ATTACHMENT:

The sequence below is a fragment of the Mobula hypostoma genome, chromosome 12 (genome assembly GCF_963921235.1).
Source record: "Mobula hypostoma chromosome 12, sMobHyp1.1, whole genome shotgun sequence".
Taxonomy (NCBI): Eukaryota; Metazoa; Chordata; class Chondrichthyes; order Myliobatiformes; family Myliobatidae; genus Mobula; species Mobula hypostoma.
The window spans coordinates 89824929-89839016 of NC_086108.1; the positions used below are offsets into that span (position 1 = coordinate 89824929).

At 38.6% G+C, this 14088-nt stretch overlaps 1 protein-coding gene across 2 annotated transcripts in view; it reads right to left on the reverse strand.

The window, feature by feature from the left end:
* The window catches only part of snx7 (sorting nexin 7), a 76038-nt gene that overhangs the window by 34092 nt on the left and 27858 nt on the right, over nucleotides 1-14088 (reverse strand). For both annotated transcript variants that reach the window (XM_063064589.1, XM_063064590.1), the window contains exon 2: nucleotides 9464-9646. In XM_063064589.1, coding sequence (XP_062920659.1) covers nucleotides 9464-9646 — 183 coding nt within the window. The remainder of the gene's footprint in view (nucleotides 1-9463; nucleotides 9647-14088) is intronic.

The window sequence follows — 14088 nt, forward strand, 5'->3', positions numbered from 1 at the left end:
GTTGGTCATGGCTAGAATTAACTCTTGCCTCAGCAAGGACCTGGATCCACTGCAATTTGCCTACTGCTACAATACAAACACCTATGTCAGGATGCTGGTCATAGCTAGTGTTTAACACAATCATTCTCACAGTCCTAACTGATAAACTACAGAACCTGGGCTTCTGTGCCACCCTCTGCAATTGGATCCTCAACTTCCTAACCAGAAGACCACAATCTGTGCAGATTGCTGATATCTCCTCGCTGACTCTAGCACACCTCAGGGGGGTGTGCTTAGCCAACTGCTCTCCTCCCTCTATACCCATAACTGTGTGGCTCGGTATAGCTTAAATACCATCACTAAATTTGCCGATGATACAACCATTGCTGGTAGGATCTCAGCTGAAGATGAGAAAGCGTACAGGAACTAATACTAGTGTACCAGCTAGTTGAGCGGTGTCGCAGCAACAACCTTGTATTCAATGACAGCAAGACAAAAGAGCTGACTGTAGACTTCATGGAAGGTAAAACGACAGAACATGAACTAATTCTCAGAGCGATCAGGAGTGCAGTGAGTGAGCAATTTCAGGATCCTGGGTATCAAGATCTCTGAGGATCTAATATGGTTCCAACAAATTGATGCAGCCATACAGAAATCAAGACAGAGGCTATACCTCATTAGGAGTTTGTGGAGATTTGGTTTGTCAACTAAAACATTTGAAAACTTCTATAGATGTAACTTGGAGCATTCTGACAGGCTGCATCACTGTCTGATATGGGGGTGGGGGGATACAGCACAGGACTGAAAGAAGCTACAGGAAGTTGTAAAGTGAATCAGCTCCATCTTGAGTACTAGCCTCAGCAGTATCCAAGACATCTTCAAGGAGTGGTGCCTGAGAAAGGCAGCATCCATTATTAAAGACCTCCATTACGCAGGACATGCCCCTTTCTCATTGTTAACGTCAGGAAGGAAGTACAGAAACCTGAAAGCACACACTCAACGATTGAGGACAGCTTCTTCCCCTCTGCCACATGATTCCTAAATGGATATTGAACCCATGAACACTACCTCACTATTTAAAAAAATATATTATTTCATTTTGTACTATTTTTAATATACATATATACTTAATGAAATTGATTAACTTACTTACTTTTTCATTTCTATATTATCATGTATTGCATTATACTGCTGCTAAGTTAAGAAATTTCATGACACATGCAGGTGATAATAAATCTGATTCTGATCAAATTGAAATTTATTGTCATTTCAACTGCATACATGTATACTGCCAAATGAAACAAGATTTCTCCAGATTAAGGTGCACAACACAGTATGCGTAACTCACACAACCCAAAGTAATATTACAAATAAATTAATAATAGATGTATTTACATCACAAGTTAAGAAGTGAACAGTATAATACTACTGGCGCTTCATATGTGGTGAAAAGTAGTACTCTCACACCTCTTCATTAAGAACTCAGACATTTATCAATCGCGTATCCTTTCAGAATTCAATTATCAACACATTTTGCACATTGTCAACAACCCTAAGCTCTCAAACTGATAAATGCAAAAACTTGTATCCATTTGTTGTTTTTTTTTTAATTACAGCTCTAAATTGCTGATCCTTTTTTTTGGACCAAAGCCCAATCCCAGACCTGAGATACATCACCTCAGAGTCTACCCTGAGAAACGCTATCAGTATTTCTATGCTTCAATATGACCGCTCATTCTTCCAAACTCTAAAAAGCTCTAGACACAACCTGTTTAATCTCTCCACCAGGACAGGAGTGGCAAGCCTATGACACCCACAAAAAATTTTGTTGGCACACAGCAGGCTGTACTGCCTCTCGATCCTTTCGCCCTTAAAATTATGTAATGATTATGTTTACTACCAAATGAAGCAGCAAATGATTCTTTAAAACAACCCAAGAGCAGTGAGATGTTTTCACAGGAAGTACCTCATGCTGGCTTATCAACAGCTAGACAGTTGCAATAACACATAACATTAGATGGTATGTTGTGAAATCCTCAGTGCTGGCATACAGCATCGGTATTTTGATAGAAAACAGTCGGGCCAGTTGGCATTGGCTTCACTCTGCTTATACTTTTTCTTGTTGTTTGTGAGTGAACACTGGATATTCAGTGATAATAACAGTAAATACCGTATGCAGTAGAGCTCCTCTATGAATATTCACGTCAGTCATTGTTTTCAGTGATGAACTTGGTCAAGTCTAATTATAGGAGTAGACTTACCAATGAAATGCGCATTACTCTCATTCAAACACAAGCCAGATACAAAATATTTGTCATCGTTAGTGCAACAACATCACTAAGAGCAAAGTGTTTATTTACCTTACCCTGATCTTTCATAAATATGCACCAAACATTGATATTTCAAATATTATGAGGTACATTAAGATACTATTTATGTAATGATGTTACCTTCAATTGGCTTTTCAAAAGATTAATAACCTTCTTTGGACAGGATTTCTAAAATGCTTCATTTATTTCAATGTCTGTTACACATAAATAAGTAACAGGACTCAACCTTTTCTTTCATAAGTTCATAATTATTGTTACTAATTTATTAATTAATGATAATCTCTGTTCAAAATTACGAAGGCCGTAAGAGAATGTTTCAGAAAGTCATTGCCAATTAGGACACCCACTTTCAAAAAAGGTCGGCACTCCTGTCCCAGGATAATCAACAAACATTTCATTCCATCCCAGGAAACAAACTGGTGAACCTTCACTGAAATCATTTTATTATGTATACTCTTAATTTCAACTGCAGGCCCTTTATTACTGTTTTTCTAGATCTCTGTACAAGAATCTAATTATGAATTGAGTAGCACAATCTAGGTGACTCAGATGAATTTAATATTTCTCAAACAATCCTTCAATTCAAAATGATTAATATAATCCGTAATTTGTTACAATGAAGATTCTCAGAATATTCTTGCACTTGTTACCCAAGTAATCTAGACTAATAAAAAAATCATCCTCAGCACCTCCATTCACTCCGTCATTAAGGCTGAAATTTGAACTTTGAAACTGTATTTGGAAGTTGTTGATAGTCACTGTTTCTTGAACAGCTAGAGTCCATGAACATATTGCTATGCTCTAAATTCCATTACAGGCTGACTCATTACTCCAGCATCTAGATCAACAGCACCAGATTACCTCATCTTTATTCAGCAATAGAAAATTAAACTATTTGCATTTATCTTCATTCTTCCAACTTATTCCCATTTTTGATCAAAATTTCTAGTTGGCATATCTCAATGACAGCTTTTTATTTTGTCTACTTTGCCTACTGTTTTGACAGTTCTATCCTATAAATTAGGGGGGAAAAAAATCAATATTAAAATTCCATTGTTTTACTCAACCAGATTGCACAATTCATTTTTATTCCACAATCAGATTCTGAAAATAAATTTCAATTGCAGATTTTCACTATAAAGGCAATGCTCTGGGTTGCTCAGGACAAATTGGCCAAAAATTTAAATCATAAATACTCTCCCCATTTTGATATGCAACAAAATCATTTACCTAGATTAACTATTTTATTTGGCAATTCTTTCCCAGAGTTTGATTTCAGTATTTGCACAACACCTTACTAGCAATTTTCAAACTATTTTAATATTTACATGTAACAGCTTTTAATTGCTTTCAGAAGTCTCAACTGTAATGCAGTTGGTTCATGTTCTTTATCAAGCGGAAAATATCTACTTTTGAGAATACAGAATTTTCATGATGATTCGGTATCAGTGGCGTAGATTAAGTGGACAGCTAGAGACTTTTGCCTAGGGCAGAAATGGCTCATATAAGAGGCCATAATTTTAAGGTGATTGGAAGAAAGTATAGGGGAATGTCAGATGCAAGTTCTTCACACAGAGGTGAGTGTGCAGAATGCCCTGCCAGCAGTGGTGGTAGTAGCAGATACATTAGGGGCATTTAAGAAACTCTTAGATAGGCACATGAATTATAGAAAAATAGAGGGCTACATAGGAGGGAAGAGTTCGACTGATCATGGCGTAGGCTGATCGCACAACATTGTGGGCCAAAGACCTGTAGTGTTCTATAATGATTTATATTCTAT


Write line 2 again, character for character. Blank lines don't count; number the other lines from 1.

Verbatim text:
Source record: "Mobula hypostoma chromosome 12, sMobHyp1.1, whole genome shotgun sequence".